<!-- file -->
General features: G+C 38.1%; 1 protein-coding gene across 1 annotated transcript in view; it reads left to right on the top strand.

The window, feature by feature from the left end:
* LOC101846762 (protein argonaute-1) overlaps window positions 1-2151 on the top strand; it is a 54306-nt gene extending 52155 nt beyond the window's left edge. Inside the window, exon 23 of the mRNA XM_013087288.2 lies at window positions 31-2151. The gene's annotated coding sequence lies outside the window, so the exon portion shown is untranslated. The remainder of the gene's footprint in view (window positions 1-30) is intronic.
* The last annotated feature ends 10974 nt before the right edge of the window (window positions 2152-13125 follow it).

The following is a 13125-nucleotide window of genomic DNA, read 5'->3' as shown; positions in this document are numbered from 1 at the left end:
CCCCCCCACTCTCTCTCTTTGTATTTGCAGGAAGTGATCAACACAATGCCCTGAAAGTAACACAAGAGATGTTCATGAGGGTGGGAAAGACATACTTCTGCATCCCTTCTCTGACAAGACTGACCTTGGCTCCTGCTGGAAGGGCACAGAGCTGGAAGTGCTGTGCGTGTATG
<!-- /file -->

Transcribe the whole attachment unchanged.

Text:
General features: G+C 38.1%; 1 protein-coding gene across 1 annotated transcript in view; it reads left to right on the top strand.

The window, feature by feature from the left end:
* LOC101846762 (protein argonaute-1) overlaps window positions 1-2151 on the top strand; it is a 54306-nt gene extending 52155 nt beyond the window's left edge. Inside the window, exon 23 of the mRNA XM_013087288.2 lies at window positions 31-2151. The gene's annotated coding sequence lies outside the window, so the exon portion shown is untranslated. The remainder of the gene's footprint in view (window positions 1-30) is intronic.
* The last annotated feature ends 10974 nt before the right edge of the window (window positions 2152-13125 follow it).

The following is a 13125-nucleotide window of genomic DNA, read 5'->3' as shown; positions in this document are numbered from 1 at the left end:
CCCCCCCACTCTCTCTCTTTGTATTTGCAGGAAGTGATCAACACAATGCCCTGAAAGTAACACAAGAGATGTTCATGAGGGTGGGAAAGACATACTTCTGCATCCCTTCTCTGACAAGACTGACCTTGGCTCCTGCTGGAAGGGCACAGAGCTGGAAGTGCTGTGCGTGTATG